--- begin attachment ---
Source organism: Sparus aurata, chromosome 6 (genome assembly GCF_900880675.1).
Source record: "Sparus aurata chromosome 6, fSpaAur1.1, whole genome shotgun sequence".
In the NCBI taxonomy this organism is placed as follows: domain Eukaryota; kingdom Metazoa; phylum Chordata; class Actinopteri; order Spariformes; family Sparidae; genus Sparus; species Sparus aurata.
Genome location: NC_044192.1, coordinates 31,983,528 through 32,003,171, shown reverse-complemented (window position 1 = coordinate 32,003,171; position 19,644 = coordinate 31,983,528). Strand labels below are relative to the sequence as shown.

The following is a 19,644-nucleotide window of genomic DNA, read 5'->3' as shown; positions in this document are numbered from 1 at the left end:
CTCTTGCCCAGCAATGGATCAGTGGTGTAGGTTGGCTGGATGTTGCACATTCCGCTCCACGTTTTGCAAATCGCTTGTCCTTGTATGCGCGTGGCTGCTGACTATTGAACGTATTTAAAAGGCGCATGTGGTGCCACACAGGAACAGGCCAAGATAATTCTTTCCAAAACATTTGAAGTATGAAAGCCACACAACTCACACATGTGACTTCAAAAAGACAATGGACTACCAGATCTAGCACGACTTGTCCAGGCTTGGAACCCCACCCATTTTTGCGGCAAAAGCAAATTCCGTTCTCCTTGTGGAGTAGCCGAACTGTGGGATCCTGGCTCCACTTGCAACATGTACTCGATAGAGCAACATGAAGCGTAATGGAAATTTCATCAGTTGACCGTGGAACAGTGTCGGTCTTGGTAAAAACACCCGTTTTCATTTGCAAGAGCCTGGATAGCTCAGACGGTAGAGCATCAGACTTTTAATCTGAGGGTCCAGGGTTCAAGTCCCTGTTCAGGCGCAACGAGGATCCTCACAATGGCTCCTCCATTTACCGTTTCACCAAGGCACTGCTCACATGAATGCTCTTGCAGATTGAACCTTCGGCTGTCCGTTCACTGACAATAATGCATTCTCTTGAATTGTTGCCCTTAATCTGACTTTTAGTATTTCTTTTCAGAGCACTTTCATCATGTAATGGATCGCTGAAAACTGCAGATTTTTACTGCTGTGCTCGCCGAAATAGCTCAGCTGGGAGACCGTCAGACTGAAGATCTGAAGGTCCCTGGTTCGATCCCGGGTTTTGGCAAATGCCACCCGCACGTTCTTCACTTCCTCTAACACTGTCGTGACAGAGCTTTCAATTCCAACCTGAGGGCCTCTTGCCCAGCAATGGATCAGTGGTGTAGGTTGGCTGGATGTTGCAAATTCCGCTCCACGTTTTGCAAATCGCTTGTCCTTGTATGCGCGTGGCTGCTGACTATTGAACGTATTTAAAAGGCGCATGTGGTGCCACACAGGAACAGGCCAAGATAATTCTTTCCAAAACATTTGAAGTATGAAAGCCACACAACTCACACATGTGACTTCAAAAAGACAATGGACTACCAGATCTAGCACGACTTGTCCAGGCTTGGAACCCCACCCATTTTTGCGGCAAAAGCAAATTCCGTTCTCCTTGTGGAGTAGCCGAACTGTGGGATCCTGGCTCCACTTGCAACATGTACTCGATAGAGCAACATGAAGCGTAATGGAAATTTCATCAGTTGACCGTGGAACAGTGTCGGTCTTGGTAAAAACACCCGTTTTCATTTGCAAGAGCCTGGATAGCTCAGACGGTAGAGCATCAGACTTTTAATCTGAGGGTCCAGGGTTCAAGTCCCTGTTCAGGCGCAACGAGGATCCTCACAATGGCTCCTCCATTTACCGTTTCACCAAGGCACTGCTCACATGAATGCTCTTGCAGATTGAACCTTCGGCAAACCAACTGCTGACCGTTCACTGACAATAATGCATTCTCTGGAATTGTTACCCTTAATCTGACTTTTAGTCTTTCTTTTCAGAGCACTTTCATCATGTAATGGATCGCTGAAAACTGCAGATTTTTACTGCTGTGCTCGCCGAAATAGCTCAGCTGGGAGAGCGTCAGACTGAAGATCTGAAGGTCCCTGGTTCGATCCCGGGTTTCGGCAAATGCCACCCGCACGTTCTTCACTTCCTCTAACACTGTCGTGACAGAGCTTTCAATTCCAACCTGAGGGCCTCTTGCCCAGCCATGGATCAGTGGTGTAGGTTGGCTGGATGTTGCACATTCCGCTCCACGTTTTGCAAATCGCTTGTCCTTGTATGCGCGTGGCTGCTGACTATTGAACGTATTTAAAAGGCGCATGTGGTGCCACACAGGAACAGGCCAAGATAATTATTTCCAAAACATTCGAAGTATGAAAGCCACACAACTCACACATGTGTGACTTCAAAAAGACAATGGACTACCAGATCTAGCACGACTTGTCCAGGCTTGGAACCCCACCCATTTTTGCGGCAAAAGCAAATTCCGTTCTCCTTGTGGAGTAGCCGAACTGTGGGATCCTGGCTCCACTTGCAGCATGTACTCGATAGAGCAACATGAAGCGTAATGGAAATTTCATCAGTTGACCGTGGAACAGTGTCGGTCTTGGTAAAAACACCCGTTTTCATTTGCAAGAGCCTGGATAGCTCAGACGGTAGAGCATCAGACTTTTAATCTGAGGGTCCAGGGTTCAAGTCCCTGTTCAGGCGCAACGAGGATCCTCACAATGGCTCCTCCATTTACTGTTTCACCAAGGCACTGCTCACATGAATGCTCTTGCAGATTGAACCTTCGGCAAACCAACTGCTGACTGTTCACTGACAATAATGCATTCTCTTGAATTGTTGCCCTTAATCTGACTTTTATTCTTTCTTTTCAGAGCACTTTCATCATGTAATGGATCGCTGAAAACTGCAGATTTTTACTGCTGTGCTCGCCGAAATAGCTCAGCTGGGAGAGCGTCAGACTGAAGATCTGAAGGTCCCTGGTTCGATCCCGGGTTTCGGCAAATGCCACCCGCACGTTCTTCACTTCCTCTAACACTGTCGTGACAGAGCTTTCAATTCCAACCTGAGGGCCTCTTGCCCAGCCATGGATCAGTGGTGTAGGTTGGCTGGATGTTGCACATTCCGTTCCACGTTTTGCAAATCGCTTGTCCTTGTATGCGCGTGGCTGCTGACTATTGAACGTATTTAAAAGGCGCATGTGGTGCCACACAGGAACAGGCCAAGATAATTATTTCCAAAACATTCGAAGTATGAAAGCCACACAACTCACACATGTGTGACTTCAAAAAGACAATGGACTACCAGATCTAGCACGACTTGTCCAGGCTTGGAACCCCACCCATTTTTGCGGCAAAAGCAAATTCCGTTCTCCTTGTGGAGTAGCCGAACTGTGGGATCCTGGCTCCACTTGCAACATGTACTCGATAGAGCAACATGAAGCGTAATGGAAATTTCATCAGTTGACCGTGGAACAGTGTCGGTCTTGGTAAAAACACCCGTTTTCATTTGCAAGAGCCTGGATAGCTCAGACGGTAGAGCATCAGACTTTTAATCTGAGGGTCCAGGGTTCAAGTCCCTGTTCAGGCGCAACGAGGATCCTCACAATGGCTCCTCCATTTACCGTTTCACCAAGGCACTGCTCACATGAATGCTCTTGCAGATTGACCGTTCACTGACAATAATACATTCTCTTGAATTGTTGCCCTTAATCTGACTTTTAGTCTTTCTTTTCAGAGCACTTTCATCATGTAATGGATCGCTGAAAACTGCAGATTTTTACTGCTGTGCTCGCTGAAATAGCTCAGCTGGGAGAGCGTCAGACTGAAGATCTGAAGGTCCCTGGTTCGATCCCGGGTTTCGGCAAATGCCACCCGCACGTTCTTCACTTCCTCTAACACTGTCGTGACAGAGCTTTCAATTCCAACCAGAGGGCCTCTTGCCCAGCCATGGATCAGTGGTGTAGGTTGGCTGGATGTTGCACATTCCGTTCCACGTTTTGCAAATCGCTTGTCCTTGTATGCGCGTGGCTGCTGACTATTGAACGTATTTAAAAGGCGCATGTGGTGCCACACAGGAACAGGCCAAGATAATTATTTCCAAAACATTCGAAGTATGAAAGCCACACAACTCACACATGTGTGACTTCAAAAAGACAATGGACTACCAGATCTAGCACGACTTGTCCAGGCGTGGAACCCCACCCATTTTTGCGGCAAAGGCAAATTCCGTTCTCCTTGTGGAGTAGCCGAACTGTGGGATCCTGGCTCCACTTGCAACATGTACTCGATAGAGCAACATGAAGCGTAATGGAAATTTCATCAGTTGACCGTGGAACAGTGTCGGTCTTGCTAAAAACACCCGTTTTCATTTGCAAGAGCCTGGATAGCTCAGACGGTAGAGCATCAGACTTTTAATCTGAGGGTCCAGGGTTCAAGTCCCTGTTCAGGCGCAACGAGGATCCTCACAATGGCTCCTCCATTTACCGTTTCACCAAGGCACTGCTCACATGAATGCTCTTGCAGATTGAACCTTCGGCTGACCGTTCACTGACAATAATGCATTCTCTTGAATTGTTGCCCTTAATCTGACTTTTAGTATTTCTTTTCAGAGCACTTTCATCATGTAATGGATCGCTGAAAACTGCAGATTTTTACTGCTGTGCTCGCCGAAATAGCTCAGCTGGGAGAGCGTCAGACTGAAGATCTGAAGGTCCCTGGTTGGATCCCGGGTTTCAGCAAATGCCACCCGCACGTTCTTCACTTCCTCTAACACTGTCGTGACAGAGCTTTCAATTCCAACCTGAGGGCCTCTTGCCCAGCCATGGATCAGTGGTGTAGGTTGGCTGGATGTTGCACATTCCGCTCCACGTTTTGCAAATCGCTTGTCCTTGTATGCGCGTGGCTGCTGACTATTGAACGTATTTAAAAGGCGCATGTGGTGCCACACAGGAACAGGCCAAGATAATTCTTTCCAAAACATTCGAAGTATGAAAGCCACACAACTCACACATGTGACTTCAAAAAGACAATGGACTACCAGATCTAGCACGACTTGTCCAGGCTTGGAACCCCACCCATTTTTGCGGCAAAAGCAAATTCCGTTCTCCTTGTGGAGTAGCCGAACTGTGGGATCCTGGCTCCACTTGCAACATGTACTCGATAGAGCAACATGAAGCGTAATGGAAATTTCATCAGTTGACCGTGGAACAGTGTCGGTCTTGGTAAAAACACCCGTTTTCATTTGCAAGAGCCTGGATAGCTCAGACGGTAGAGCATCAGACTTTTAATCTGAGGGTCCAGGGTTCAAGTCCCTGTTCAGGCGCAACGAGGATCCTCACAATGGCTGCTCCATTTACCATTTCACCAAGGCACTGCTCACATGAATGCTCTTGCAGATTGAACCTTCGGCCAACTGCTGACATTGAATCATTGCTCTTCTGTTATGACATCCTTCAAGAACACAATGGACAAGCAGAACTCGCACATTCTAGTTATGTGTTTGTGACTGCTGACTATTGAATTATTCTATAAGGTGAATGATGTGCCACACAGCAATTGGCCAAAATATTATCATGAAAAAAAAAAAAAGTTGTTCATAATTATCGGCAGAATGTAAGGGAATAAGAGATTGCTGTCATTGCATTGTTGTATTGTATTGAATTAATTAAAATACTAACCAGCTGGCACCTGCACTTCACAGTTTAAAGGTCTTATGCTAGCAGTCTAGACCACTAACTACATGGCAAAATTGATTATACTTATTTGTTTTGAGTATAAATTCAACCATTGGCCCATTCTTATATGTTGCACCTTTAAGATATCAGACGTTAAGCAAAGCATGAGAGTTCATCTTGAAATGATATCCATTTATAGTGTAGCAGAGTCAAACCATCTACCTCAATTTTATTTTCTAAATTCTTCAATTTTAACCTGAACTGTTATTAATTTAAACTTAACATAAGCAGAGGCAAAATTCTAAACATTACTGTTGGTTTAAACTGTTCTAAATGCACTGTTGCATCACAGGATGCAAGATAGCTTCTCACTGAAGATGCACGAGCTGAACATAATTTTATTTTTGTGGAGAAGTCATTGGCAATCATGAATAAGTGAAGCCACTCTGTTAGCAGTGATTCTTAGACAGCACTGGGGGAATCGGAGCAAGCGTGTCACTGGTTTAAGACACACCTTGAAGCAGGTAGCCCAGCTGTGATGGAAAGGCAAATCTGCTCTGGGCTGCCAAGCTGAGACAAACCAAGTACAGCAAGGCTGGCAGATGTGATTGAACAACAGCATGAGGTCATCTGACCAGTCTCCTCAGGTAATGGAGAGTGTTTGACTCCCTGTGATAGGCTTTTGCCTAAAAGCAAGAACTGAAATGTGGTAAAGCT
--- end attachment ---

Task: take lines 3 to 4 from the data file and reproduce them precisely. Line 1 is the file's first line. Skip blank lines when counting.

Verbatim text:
In the NCBI taxonomy this organism is placed as follows: domain Eukaryota; kingdom Metazoa; phylum Chordata; class Actinopteri; order Spariformes; family Sparidae; genus Sparus; species Sparus aurata.
Genome location: NC_044192.1, coordinates 31,983,528 through 32,003,171, shown reverse-complemented (window position 1 = coordinate 32,003,171; position 19,644 = coordinate 31,983,528). Strand labels below are relative to the sequence as shown.